One major difference is that women base more decisions on love. As a woman, if I love you and you love me, we should get married. It's that simple. For a man, that he loves a woman is just one of many factors. One big thing he's going to consider is if she fits with the life that he envisions for himself, his goals. Since he doesn't expect her to give up her life to blend into his, this can be very important. Men listen very carefully to women express themselves about what their dreams are and what they want, and they think, "Could I give that to her? Do I want to give that to her?" It's possible for men to want us to fulfill our dreams, but not want to be the person to be there when we do it.

What else should women know about how men think?

Women pay attention to a lot of things at the same time. We almost never give anything our undivided attention. That's natural for a woman. But men don't tend to be good multi-taskers. They pay attention to one result at a time. They commit themselves to that one result and they're entirely focused on it, and they get very frustrated when they don't have what they need to do it. That can be hard for a woman to understand.There's a great example in the first half-hour of my In Sync CD. It's about a man and a woman on a date. He's trying to accomplish getting them to the restaurant so they can have a nice dinner, and she thinks he's not talking to her because he doesn't like her. And that's not true at all. He's just trying to make sure she has a nice evening! Once they get to the restaurant, he'll be ready to talk. Understanding how men think can turn an awkward date into a great one.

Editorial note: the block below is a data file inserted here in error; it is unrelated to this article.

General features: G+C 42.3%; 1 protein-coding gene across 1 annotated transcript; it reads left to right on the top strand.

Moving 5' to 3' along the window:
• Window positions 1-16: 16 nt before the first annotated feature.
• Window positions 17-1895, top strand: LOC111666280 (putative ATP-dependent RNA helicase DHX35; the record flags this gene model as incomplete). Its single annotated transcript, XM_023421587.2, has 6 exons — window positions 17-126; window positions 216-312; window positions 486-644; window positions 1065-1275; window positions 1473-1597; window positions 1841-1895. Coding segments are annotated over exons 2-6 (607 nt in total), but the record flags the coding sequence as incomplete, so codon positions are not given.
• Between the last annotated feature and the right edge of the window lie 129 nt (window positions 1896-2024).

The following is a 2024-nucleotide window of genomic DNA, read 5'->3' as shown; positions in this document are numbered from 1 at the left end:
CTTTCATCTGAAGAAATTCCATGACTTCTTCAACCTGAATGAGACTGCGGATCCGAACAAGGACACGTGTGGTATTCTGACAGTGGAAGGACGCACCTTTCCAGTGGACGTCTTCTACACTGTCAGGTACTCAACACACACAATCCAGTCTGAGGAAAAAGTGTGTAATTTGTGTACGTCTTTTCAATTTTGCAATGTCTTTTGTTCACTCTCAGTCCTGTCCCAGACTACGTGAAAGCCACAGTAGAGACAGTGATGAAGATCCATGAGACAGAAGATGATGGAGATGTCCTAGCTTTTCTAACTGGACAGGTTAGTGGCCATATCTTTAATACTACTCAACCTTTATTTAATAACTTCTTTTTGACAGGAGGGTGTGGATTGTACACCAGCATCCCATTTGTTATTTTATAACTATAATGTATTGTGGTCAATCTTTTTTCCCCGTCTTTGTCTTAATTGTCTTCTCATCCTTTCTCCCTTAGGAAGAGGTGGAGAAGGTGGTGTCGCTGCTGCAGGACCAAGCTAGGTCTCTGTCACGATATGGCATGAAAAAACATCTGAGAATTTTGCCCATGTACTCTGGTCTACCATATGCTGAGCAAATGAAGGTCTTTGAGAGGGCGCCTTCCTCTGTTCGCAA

What qualities do men look for in women?

Men look for different things in a romantic relationship than in their other relationships. They are looking for what they are not, and the word for that is femininity. It's the qualities they don't find in themselves or their friends. They're very much looking for nurturing, someone who cares for them and cares about them and pays attention in a way that women are uniquely made to pay attention. Men derive an enormous amount of comfort from a woman's believing in them. If she thinks he can do it, he must be able to do it. It makes them braver. A man is also looking for a woman who will respond to his playfulness. Women tend to be much more serious. He's looking for her to be delighted. To be tickled. To let him make her laugh.

Is there anything else most men want?